Western Union, facing growing competition by startups offering mobile and online payments, is trying to transform its business for the digital generation. The company, once known for telegrams, is now investigating new types of digital transactions and investing in analytics to help the company adjust pricing for its electronic money transfer services.

The company is looking at the use of digital currencies like Bitcoin as well as the role Western Union can play in other online transactions, from Internet telephony to video gaming–a far cry from its current business offerings of money transfer, bill pay and prepaid cards. “If you want to top up a Skype account or add value to an online gaming platform, those are the kinds of partnerships I’m working to develop,” said David Thompson, executive vice president of global operations and CIO at Western Union.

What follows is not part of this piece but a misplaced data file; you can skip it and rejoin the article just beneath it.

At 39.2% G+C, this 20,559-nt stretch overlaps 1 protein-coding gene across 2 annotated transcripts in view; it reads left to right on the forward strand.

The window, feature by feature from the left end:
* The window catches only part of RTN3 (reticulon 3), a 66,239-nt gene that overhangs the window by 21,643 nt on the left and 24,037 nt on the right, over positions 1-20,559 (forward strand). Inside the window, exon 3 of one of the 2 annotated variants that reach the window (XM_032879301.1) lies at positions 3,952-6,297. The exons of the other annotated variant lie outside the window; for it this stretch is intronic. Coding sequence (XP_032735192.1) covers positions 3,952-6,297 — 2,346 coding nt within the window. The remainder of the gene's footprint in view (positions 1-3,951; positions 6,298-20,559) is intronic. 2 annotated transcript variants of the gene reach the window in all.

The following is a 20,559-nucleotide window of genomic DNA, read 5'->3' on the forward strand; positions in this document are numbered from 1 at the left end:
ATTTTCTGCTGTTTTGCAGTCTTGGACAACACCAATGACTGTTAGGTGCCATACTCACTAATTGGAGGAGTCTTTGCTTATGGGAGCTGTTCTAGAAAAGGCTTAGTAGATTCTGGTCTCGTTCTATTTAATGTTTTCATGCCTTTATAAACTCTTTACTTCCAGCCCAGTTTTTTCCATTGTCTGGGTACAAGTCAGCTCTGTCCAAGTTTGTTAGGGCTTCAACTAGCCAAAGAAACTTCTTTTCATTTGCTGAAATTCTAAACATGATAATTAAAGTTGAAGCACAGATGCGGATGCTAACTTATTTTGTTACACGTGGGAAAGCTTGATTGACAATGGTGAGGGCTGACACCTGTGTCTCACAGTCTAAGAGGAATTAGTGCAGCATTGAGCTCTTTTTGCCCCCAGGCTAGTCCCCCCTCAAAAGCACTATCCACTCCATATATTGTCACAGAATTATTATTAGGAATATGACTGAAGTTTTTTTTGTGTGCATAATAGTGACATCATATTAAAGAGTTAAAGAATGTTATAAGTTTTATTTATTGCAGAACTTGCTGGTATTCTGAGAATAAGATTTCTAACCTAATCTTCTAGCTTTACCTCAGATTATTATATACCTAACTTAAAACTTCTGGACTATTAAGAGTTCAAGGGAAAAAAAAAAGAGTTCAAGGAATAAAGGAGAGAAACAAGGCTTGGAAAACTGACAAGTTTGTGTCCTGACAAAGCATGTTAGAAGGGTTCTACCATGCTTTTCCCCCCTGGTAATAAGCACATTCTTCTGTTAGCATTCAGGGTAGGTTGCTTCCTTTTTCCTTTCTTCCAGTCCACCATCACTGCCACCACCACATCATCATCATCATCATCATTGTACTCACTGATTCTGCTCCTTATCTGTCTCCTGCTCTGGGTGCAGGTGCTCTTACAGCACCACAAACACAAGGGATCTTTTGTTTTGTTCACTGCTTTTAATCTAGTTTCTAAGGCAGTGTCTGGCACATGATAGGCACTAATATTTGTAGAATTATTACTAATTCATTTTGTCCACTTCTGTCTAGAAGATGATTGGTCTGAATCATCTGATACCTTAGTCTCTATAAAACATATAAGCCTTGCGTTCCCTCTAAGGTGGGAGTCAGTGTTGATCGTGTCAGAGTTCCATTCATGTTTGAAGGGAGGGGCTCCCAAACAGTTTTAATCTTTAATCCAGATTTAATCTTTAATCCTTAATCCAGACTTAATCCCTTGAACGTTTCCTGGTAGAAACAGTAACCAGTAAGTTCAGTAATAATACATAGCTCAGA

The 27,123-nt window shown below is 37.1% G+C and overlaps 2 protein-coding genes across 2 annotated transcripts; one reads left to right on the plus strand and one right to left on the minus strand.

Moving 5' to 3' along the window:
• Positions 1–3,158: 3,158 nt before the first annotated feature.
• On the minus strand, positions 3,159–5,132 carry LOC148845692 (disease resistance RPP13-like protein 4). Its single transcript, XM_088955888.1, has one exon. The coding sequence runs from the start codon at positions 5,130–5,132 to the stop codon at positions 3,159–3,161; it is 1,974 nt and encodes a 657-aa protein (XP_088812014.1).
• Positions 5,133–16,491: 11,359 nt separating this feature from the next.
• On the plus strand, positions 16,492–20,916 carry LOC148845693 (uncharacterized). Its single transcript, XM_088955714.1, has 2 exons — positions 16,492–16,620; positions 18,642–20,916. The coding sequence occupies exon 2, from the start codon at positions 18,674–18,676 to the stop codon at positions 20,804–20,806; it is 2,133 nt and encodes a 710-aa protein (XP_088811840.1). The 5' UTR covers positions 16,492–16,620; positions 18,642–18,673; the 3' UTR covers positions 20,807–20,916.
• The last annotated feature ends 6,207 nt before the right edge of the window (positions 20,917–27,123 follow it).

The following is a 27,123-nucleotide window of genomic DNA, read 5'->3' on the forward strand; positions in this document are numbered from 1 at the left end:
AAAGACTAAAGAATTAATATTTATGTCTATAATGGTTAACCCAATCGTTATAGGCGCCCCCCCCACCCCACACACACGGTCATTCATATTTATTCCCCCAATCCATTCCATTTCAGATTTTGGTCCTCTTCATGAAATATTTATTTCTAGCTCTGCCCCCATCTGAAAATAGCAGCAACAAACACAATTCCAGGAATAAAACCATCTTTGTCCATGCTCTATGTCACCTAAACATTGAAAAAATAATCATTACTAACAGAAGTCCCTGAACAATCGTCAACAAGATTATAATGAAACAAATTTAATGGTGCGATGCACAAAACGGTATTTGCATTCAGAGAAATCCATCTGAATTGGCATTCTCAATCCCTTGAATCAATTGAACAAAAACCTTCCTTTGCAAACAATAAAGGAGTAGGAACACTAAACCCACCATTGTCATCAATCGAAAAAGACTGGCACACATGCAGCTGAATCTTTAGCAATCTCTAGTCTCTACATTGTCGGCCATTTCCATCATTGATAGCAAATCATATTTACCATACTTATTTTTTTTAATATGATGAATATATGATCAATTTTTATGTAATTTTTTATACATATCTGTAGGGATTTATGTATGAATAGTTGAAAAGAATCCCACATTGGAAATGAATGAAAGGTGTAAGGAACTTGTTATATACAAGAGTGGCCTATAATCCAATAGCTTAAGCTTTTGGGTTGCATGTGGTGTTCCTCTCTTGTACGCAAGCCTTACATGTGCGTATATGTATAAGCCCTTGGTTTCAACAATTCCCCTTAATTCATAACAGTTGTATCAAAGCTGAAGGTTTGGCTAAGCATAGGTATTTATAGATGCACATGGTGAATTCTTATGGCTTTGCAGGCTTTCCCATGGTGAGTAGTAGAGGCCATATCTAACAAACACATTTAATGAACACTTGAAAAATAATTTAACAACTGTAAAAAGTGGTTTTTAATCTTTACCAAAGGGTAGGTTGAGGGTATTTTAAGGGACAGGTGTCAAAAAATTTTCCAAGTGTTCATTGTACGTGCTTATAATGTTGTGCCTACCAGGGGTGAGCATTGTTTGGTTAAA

Western Union’s moves come as more consumers become comfortable with electronic payments, a field in which the company was an early player. Only 20.2% of bills are paid by mail, today, while 46.5% of bills are paid via a biller, bank or credit union website, according to a survey Western Union released March 25 about consumer migration to new bill payment technologies. About 39% of consumers in the U.S. say they will pay more bills online in 2013 and 12% intend to pay more bills by mobile phone.

Electronic payments growing popularity has attracted competitors such as PayPal, the online-payment unit of eBay Inc. , Remitly.com, and Azimo Ltd. They’ve also given the company new incentive to invest in technology to help it offer competitive pricing for its services. The company hired Mr. Thompson last April and gave him the responsibility of enabling technology for new products that let consumers load prepaid cards, pay bills and transfer money into someone else’s bank account.